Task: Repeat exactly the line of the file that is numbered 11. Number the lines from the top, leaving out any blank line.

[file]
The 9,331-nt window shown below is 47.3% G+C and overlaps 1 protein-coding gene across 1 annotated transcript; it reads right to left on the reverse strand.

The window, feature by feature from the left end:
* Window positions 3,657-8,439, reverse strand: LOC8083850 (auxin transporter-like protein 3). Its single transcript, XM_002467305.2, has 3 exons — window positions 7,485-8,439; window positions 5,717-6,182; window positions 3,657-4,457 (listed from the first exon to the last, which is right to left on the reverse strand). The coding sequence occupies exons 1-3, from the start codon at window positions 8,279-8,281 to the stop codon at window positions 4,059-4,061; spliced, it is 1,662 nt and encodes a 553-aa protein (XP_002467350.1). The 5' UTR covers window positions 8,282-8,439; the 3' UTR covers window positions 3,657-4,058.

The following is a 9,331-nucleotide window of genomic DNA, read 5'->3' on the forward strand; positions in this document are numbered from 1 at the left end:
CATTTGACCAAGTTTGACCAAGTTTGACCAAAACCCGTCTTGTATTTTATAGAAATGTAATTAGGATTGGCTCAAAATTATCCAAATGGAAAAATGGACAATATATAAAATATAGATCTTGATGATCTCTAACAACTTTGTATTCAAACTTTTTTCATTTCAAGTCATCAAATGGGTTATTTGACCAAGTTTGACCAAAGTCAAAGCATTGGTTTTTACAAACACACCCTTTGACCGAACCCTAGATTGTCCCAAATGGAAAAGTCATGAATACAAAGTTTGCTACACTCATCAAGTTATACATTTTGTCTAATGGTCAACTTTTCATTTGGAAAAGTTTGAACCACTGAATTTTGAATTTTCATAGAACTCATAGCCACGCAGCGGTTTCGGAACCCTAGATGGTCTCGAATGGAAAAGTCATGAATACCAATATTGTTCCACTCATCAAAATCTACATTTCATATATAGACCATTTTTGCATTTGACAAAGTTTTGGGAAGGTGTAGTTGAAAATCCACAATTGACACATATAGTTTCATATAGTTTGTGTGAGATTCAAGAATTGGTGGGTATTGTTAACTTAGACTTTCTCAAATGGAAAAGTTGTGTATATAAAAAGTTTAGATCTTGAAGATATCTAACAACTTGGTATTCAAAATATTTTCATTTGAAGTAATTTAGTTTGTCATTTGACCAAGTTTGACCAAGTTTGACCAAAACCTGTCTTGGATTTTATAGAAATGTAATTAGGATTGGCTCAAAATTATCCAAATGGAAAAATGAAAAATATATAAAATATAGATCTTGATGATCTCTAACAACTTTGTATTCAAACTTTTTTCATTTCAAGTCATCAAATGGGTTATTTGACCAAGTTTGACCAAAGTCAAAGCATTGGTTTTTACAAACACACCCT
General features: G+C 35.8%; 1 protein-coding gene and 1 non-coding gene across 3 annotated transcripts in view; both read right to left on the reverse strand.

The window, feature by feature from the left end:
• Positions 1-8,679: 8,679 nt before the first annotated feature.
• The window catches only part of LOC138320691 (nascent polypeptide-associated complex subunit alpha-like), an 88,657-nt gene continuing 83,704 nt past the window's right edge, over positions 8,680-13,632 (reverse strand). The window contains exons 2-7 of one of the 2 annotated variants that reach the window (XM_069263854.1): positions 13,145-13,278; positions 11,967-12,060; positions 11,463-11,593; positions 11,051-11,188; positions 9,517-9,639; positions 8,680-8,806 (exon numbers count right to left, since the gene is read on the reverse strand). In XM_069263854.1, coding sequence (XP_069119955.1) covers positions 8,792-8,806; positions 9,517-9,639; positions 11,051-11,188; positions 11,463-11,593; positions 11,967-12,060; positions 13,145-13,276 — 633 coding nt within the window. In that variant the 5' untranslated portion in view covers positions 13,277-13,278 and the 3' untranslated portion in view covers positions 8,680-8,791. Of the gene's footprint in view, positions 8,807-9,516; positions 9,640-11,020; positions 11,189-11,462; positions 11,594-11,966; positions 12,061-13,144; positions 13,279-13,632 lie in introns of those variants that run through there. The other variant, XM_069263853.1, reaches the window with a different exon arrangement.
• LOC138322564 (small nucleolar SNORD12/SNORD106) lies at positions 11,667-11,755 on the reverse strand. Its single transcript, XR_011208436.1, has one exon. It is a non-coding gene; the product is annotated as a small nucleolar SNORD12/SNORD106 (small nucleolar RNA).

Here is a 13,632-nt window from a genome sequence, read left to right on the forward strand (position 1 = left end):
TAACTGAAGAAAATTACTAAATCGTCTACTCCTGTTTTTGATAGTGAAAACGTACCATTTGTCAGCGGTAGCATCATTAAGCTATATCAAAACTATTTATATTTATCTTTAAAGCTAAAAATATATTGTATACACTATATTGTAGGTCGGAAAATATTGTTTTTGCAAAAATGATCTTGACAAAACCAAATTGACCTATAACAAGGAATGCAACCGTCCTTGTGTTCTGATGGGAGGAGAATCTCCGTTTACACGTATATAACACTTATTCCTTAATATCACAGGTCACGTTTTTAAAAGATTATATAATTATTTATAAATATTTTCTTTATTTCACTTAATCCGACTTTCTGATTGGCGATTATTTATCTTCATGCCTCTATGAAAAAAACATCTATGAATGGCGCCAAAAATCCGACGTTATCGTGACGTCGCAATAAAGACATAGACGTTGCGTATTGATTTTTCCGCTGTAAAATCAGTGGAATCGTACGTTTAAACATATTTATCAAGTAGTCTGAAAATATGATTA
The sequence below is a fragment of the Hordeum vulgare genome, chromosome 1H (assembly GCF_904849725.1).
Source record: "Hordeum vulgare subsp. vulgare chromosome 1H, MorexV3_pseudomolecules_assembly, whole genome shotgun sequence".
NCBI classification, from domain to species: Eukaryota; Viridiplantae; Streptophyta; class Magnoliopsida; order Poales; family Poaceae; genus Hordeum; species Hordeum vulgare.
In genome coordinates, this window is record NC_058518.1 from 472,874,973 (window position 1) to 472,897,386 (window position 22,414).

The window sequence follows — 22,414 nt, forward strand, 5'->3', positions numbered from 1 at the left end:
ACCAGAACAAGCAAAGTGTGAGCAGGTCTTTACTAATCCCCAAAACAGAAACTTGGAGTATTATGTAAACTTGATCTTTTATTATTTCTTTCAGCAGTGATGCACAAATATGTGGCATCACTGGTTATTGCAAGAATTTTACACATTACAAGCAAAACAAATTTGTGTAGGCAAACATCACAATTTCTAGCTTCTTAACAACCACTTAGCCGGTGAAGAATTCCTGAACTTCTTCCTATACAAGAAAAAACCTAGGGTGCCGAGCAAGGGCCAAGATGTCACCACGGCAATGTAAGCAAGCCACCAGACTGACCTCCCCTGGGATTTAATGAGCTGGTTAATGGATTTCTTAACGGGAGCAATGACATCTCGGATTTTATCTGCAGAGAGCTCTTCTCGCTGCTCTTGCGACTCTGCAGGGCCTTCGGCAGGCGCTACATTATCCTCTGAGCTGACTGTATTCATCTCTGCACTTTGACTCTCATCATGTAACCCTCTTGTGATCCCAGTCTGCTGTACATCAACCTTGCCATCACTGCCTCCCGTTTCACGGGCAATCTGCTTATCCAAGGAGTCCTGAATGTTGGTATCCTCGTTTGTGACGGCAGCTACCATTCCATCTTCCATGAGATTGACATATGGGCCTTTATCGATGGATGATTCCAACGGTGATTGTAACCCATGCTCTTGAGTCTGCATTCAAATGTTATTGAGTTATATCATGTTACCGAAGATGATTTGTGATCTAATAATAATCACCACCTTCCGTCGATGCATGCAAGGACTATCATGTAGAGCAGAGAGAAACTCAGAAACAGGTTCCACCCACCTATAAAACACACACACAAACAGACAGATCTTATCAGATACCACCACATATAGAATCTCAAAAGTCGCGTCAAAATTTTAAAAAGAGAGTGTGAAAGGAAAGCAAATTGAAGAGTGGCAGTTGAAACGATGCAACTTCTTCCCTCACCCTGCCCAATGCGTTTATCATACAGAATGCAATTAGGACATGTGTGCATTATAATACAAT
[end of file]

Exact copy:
Here is a 13,632-nt window from a genome sequence, read left to right on the forward strand (position 1 = left end):